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Traditional instrument Morin Khuur
HomeAbout MongoliaTraditional instrument Morin KhuurUpdated 2017 June
Mongolian traditional musician instrument Morin Khuur: Fiddle with a horse's headA legend about the origin of the Morin Khuur is that a shepherd named Namjil the Cuckoo received a gift of a flying horse; he would mount it at night and fly to meet his beloved. A jealous woman had the horse's wings cut off, so that the horse fell from the air and died. The grieving shepherd made a horse head fiddle from the now-wingless horse's skin and tail hair, and used it to play poignant songs about his horse.

Another legend credits the invention of the morin khuur to a boy named Sukhe. After a wicked lord slew the boy's prized white horse, the horse's spirit came to Sukhe in a dream and instructed him to make an instrument from the horse's body, so the two could still be together and neither would be lonely. So the first morin khuur was assembled, with horse bones as its neck, horsehair strings, horse skin covering its wooden sound box, and its scroll carved into the shape of a horse head.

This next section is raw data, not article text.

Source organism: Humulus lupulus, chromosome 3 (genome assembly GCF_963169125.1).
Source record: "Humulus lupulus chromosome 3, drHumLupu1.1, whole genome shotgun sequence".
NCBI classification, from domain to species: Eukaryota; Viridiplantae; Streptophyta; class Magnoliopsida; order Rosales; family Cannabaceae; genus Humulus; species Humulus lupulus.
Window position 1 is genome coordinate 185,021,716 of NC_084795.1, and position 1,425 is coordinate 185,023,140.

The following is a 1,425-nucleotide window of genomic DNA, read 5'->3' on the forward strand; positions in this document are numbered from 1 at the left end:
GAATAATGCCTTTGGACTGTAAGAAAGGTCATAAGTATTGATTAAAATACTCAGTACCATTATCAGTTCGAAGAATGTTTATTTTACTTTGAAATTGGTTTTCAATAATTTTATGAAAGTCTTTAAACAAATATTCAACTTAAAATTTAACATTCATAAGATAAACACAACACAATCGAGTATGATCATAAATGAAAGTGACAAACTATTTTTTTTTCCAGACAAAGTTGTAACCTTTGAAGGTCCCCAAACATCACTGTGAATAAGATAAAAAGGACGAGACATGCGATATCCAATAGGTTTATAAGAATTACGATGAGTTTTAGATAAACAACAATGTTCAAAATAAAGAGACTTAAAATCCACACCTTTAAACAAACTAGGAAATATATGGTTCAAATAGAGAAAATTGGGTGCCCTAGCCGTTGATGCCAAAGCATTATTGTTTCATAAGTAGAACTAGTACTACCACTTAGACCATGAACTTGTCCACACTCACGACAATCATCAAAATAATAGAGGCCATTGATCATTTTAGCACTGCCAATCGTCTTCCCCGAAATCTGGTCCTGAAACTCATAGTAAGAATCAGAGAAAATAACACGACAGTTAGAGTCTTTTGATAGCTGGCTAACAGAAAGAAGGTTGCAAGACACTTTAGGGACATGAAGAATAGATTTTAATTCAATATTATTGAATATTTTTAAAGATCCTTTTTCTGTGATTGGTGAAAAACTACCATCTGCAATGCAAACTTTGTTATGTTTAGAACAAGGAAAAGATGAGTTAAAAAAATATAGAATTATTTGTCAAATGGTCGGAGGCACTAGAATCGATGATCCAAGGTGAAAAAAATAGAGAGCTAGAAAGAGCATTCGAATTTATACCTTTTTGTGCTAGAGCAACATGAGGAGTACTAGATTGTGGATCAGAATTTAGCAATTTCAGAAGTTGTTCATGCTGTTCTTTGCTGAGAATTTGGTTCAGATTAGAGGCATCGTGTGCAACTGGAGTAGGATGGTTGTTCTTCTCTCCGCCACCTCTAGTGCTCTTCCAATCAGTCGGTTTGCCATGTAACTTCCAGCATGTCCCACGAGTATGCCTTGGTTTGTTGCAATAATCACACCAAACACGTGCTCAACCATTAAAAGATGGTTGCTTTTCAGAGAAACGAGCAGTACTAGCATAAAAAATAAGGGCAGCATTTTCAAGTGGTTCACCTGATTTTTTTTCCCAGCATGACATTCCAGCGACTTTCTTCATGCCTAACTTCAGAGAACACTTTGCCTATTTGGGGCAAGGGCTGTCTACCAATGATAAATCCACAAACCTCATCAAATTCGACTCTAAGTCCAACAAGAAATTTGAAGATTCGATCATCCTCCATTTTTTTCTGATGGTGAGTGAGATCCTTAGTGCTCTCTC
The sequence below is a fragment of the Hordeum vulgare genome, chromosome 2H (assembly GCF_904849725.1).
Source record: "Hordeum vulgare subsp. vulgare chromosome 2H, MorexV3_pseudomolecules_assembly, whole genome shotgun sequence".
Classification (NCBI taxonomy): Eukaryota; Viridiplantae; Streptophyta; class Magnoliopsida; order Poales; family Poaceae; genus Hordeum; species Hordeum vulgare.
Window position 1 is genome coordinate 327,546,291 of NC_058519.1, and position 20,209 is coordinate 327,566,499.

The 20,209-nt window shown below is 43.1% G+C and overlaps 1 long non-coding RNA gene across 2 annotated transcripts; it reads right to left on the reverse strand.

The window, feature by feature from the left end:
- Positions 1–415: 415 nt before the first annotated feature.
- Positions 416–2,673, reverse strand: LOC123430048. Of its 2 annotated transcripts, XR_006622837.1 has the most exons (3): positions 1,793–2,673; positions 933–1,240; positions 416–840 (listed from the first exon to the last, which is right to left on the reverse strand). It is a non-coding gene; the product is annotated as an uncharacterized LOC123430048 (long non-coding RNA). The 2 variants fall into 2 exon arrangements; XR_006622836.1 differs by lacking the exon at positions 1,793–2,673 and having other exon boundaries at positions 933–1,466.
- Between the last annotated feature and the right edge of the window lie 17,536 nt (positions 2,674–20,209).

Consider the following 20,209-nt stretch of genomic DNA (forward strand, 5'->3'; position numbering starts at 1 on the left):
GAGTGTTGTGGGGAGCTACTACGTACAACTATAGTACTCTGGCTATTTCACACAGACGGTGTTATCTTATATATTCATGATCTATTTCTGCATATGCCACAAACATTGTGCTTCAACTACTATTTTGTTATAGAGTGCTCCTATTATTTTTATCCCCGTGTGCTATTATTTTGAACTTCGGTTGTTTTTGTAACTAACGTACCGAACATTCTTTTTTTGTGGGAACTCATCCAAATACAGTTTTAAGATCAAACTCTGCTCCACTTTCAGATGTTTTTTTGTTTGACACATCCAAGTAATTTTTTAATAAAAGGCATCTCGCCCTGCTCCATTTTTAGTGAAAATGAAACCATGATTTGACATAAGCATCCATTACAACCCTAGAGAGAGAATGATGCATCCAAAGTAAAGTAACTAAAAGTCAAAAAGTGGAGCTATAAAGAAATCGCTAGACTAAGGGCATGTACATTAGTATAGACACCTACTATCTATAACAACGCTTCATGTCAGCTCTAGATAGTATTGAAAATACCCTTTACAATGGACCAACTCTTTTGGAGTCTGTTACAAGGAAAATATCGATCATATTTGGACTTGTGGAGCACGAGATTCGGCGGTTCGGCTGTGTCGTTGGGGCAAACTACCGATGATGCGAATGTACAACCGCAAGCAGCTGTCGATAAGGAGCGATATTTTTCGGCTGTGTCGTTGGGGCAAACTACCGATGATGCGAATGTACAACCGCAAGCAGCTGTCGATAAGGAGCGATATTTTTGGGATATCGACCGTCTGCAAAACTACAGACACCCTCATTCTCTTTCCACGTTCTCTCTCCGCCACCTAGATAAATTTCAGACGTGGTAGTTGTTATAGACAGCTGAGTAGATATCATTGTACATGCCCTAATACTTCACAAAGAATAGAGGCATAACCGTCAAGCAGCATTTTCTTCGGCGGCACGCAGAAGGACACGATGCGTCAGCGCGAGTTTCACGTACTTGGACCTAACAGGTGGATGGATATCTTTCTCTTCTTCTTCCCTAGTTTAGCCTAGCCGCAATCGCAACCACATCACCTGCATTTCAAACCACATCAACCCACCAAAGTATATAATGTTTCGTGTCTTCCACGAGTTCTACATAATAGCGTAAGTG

The traditional instrument Morin Khuur means Fiddle with a horse's head. The instrument consists of a trapezoid wooden-framed sound box to which two strings are attached. It is held nearly upright with the sound box in the musician's lap or between the musician's legs. The strings are made from hairs from horses' tails, strung parallel, and run over a wooden bridge on the body up a long neck to the two tuning pegs in the scroll, which is always carved into the form of a horse's head.

The bow is loosely strung with horse hair coated with larch or cedar wood resin, and is held from underneath with the right hand. The underhand grip enables the hand to tighten the loose hair of the bow, allowing very fine control of the instrument's timbre.

The larger of the two strings (the "male" string) has 130 hairs from a stallion's tail, while the "female" string has 105 hairs from a mare's tail. Traditionally, the strings were tuned a fifth apart, though in modern music they are more often tuned a fourth apart. The strings are stopped either by pinching them in the joints of the index and middle fingers, or by pinching them between the nail of the little finger and the pad of the ring finger.

Traditionally, the frame is covered with camel, goat, or sheep skin, in which case a small opening would be left in the back. But since the 1970s, new all-wood sound box instruments have appeared, with carved f-holes similar to European stringed instruments.

Morin khuur vary in form depending on region. The Instruments from central Mongolia tend to have larger bodies and thus possess more volume than the smaller-bodied instruments of Inner Mongolia.
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